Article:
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January could be considered the “high-tech convention” month in Japan.

Nanotech Japan was held at Tokyo Big Sight starting Jan. 28. The three-day trade show is considered the second major event after Nepcon Japan. Even though the scale of the show is smaller than Nepcon, it is still impressive in size. The entire floor of the East Hall was filled with exhibitors, and visitors formed long lines at the registration counters from the first day of the show.

The convention looks more academic compared to other high-tech events. Major R&D organizations such as NEDO, AIST and RIKEN reserved large booths and showcased their new electronic product lines. Many universities including Tokyo and Kyoto Universities, the Fraunhofer Institute of Germany, and the Industrial Technology Research Institute from Taiwan reserved booths for students to feature their designs and project developments.

Another unique characteristic of the show is the representation from foreign countries. Companies from Germany, Taiwan, Spain, Italy, Thailand, Czech, Iran, Canada, Switzerland and Korea attended the show. The only company in attendance from the United States was headquartered in North Carolina.

The show's name is suggestive of the products and technologies that are the main focus throughout the event. Other words and phrases used throughout the show included nano, nano materials, surface treatments and printable electronics. Exhibitors displayed many types of nano-powders, nano-inks, nano-paste, nano-wire, nano-fabric and more.

Carbon nanotube (CNT) was very popular at the show. Many companies displayed some potential applications using carbon nanotubes. It was standing-room only at the conferences and technical seminars that focused on CNT and related technologies. Many exhibitors showed the advantages of new nano-materials and nano-technologies. I did not have enough time to review all of them, but can share a few highlights.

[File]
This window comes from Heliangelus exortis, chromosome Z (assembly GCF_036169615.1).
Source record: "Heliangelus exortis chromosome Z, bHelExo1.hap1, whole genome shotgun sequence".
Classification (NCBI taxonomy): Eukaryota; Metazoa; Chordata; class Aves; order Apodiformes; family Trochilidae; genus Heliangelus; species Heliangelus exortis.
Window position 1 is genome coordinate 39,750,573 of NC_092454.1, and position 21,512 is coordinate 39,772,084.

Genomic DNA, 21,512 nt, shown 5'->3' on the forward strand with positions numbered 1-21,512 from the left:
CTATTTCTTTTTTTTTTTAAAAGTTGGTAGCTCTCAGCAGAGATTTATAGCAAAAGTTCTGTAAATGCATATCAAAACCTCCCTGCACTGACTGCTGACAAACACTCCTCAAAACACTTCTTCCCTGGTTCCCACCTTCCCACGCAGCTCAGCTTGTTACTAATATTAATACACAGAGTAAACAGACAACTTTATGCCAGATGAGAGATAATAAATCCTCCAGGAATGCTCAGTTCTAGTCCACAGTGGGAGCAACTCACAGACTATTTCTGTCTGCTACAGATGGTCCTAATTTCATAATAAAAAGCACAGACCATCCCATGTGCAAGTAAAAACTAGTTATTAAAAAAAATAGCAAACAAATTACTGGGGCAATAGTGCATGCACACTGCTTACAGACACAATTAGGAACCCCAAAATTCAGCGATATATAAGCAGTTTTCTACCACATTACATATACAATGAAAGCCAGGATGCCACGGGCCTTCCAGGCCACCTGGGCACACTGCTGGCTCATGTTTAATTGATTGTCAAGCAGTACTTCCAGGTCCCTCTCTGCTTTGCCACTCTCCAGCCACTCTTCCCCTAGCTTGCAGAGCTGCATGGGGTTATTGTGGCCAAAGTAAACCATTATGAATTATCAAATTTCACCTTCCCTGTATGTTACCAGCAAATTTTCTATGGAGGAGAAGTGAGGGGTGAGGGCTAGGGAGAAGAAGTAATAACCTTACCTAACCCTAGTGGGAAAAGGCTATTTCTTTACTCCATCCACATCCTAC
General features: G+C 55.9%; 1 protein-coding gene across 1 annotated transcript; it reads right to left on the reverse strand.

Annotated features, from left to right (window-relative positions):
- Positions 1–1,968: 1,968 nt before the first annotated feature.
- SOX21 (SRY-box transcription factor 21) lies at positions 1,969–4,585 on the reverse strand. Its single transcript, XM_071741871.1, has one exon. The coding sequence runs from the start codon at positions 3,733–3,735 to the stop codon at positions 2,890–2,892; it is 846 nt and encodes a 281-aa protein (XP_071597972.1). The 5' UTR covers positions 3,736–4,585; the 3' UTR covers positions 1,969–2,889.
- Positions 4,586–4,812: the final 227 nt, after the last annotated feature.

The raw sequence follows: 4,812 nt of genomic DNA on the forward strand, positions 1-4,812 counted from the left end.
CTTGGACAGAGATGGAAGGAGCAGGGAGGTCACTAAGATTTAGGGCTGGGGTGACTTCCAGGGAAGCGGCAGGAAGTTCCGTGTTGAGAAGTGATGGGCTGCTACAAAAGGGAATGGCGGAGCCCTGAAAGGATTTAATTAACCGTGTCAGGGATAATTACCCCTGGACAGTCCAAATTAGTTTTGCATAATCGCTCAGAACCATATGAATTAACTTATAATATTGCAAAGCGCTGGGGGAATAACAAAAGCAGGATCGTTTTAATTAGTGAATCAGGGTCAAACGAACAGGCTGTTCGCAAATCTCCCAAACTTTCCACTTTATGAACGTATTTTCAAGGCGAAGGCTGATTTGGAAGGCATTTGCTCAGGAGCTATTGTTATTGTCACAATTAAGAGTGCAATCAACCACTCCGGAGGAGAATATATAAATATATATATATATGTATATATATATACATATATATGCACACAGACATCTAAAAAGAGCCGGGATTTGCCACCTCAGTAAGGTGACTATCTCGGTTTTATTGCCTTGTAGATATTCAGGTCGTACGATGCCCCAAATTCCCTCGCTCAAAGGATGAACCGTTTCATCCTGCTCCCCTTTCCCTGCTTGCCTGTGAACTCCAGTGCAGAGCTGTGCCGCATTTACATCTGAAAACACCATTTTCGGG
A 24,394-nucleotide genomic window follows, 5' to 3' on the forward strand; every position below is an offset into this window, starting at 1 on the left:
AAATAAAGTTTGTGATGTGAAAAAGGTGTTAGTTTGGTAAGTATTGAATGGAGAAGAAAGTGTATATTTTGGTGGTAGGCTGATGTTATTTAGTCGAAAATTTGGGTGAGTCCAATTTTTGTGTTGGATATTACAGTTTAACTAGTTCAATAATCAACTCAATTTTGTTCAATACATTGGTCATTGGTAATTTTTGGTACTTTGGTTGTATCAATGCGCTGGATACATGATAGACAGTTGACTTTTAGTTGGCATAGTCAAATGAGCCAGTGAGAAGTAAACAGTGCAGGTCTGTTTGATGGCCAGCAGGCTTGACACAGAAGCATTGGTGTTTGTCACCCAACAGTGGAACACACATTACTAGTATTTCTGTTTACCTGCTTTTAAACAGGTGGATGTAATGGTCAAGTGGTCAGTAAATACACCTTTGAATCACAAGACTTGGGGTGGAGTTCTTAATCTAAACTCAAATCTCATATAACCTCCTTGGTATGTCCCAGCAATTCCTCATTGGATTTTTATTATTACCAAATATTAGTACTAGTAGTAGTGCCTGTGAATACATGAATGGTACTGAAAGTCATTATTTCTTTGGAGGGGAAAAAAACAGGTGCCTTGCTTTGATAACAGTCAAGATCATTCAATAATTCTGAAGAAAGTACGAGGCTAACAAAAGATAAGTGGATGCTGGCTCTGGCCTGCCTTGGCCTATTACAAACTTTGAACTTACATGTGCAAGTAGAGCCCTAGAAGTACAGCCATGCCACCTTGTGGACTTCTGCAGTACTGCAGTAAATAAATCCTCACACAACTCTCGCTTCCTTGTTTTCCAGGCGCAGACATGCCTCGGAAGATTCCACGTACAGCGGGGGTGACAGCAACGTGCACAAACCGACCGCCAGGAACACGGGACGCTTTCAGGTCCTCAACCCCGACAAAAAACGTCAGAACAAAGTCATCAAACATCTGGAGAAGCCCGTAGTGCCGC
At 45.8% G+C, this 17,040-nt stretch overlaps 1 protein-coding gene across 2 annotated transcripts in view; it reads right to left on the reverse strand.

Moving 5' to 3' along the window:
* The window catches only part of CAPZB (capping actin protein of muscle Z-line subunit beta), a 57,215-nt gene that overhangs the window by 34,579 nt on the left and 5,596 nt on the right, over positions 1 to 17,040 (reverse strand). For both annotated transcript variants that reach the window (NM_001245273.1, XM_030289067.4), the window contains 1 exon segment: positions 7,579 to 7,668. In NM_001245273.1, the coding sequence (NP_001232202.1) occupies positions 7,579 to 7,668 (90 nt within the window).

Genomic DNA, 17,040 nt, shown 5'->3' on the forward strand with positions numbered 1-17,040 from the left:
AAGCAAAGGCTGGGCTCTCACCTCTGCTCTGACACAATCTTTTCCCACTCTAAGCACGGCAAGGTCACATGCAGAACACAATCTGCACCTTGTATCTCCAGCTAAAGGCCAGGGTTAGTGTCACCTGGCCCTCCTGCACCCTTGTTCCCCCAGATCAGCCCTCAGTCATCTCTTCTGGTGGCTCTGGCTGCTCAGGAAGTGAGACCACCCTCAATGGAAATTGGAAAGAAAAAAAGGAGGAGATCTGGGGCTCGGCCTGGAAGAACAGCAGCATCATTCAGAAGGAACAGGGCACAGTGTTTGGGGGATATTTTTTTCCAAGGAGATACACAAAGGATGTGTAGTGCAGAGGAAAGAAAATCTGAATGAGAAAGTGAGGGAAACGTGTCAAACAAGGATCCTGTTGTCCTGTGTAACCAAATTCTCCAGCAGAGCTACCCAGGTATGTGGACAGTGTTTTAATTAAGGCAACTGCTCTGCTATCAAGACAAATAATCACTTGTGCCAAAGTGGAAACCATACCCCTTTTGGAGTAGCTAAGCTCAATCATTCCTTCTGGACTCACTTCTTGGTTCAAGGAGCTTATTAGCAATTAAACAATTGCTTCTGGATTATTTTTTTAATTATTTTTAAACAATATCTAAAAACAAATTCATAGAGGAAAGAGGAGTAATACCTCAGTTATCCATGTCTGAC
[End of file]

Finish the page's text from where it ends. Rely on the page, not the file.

Several companies including material suppliers and equipment manufacturers talked about fibers, fabrics and cloths made from CNT. Now that this conductive material is available for use in several fields, many companies spoke about its features and benefits. However, the technical data was no different than the material I read 10 years ago. The mechanical strength is much less than silk or nylon and the electrical conductivity is two orders lower compared with metallic copper or aluminum. When I asked about pricing for CNT materials, no one gave me a straight answer. The only thing they were sure on was the price will be much higher price compared to traditional materials. I sarcastically asked what kinds of applications were expected from an expensive material with lower performances. The marketing staff replied that it was the reason why they displayed the new material at the exhibition.

Researchers pointed out the superior performances and low costs when CNT was developed 20 years ago. Unfortunately, CNT did not become a “go to” application for researchers and companies. This is a common problem with new "space age" material. It looks really good on paper, but any practical use in the marketplace is where problems appear. You never really know until the rubber hits the road.

Dominique K. Numakura, This email address is being protected from spambots. You need JavaScript enabled to view it.
DKN Research, www.dknresearchllc.com

DKN Research Newsletter #1504, Feb. 8, 2015 (English Edition)
(Micro Electronics & Packaging, www.dknresearchllc.com)

*To see the back numbers of the newsletter, please visit http://www.dknresearchllc.com/DKNRArchive/Newsletter/Newsletter.html

Headlines of the Week (Contact This email address is being protected from spambots. You need JavaScript enabled to view it. for more information.)

1. Namics unveiled a new heat-resistant conductive glue for surface mounting. The glue survives at 200C.

2. DNP started volume production of electrode film for high performance touch panel switches. 2micron line mesh is created by an etching process.

3. Tokyo University developed a new organic temperature sensor tag made by printing process. The performance is 10 times higher and the cost could be less than one-tenth.

4. Mitsubishi Material unveiled a new circuit board substrate DBA (Direct Bonded Aluminum) with copper heat sink for power modules.
5. JNC Corp. completed the installation of new manufacturing line of separator films for lithium ion batteries.

6. CIPA said Japanese manufacturers shipped 43.43 million digital cameras in 2014, a 30.9% decline from the previous year.

7. TSMC will introduce InFO-WLP (Integrated Fan Out Wafer Level Package) for 16 nm process targeting A10 of Apple, the generation processor.

8. Sony expanded its manufacturing capacity of CMOS image sensor from 60,000 wafers/month to 80,000 wafers/month.

9. TPK expects large growth of new touch screens with finger print sensors. The demands in China will increase more than 80%/year for next two years.

10. Showa Denko will start shipping 2.5” hard disks with 750Gb memory capacity. 1Tb disks will come soon.

11. Truly Optoelectronics will expand the business of OGS type touch panel screen in printer and automobile applications.

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